It is widely acknowledged that the gospel was preeminent in Paul’s thought and practice. Paul’s first epistle to the Corinthians brings the gospel to bear on the many problems that were disrupting the God-given unity and sanctity of the church: divisions (1:10), pride (1:29–31; 5:2), sexual immorality (5:1), a shameful case of litigation (6:1–11), a disparagement of human sexuality (7:1–40), abuses of Christian freedoms (8:1–13), idolatry (10:1–30), and improprieties in corporate worship (11:2–14:40).
Paul signals his intent to apply the gospel to each of these matters early in the letter when he states concerning the emerging factions in the Corinthian church, “For Christ did not send me to baptize but to preach the gospel, and not with words of eloquent wisdom, lest the cross of Christ be emptied of its power” (1:17). The core message of the gospel—“the word of the cross”—is foolishness to unbelievers but has power to transform those who believe (1:18). As Gordon Fee observes, “This paragraph (1:18–25) is crucial not only to the present argument . . . but to the entire letter as well. Indeed, it is one of the truly great moments in the apostle Paul.”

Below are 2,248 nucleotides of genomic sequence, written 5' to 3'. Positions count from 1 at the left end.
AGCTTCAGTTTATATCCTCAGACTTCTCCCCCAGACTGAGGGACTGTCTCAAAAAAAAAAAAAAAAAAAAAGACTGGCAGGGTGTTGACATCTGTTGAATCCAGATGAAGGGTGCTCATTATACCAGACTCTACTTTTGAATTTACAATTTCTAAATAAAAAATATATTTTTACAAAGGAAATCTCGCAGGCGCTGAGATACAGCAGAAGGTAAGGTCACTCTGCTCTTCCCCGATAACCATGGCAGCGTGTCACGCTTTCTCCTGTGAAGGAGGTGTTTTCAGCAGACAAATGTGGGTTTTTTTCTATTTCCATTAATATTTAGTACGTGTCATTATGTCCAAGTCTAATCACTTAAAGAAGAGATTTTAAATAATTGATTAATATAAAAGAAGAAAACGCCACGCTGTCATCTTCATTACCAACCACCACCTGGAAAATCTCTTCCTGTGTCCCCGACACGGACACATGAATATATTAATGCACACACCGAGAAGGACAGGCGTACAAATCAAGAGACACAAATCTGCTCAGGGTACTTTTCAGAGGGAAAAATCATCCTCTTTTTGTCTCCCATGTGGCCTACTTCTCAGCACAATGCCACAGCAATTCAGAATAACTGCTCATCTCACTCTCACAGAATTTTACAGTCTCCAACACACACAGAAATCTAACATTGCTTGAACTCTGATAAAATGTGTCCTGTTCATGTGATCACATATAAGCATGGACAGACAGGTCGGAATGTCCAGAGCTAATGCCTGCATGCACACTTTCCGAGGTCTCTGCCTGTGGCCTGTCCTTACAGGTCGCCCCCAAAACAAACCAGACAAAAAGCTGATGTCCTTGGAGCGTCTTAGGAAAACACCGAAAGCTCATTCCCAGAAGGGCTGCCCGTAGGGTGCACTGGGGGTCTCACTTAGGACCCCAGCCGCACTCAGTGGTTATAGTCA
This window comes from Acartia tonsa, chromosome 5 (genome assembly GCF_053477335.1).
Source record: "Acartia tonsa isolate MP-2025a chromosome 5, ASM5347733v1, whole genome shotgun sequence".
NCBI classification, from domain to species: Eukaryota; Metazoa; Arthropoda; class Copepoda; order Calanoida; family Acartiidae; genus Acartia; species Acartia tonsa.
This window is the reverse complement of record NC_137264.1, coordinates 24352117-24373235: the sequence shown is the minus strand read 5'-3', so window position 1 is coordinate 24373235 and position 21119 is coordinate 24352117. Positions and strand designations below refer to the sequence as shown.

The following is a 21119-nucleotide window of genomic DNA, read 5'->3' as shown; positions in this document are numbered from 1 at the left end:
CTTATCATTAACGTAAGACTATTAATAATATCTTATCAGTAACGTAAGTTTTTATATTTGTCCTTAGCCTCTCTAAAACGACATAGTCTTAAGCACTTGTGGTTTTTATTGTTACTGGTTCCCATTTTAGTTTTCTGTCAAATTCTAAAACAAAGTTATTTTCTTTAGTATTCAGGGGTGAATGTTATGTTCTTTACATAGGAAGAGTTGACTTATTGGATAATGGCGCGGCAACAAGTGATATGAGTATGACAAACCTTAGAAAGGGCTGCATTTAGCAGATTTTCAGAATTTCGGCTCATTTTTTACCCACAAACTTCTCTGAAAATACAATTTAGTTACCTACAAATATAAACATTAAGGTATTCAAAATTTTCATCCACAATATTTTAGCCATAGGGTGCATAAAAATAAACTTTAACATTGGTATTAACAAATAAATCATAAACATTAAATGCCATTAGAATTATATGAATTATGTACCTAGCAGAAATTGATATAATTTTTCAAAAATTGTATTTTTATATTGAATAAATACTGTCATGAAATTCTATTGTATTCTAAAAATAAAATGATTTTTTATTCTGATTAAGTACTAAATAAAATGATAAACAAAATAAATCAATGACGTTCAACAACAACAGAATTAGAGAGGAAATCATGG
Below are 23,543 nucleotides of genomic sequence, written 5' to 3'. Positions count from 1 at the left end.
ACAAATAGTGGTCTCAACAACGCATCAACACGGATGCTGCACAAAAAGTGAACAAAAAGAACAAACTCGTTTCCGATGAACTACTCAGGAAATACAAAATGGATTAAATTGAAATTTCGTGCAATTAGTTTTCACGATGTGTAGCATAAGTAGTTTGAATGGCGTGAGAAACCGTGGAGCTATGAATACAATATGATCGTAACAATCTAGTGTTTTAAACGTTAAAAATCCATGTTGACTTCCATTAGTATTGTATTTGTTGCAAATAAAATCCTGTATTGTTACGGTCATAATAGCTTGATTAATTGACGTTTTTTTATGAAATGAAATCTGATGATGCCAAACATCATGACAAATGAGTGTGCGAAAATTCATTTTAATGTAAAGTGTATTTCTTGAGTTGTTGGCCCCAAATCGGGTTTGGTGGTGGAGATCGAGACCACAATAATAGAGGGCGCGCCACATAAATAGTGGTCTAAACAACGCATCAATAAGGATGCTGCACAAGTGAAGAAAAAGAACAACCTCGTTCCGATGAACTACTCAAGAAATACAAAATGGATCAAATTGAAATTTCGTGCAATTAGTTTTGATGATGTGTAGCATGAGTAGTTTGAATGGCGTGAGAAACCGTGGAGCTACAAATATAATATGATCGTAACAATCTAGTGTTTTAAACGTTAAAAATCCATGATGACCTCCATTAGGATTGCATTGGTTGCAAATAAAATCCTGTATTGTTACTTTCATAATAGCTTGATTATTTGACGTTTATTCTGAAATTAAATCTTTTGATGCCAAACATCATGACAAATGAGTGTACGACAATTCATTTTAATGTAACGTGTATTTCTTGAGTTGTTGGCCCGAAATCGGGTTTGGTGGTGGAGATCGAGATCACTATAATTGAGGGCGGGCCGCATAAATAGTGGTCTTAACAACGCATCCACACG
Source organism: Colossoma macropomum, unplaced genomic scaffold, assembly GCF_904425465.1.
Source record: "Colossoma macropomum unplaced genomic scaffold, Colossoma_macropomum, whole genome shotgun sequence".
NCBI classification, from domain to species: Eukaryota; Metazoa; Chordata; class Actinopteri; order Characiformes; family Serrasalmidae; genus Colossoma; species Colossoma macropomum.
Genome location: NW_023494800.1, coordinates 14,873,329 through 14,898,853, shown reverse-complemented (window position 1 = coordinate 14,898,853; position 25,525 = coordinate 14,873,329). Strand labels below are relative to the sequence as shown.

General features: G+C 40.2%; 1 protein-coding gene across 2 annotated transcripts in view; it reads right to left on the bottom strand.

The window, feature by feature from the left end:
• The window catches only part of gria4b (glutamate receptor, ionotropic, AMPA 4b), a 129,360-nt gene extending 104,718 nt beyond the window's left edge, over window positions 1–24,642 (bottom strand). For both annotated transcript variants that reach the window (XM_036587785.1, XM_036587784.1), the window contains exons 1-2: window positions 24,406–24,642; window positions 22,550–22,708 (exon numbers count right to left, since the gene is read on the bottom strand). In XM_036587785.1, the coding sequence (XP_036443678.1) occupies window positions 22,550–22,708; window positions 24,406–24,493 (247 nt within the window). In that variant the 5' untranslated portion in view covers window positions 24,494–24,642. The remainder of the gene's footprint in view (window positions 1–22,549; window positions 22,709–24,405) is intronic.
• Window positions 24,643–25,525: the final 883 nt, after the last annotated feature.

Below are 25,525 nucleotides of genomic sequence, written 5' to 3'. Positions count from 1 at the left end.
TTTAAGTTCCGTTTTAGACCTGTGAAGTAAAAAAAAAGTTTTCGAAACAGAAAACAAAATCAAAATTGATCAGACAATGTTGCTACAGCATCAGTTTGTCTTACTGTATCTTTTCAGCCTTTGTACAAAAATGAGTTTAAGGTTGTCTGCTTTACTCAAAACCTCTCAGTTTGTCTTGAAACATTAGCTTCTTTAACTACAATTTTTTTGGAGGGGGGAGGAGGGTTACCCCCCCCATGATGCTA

Paul confirms the importance of the gospel for the entire letter in his programmatic statement toward the end of the epistle: “Now I would remind you, brothers, of the gospel I preached to you . . . that Christ died for our sins in accordance with the Scriptures, that he was buried, that he was raised on the third day, in accordance with the Scriptures” (15:1–4). Beginning and ending the epistle with the gospel is not merely a literary device. Paul intends to set forth the gospel as the solution to every problem in the church. At times the gospel solution is direct and explicit. At other times, it is less direct but transformative nonetheless.
In keeping with the preeminence of the gospel in Paul’s writings in general, and in 1 Corinthians in particular, our interest in this present essay is to revisit the text of 1 Corinthians 10:31–11:16 with the gospel as the interpretive key to Paul’s argument [about gender, head coverings, and the Trinity]. As will become evident, seeing the explicit manner in which Paul appeals to the gospel in this passage serves to strengthen the standard evangelical reading of 1 Corinthians 11 while putting it in its larger gospel context.
Here is how the gospel can be shown to provide the integrative glue for Paul’s argument.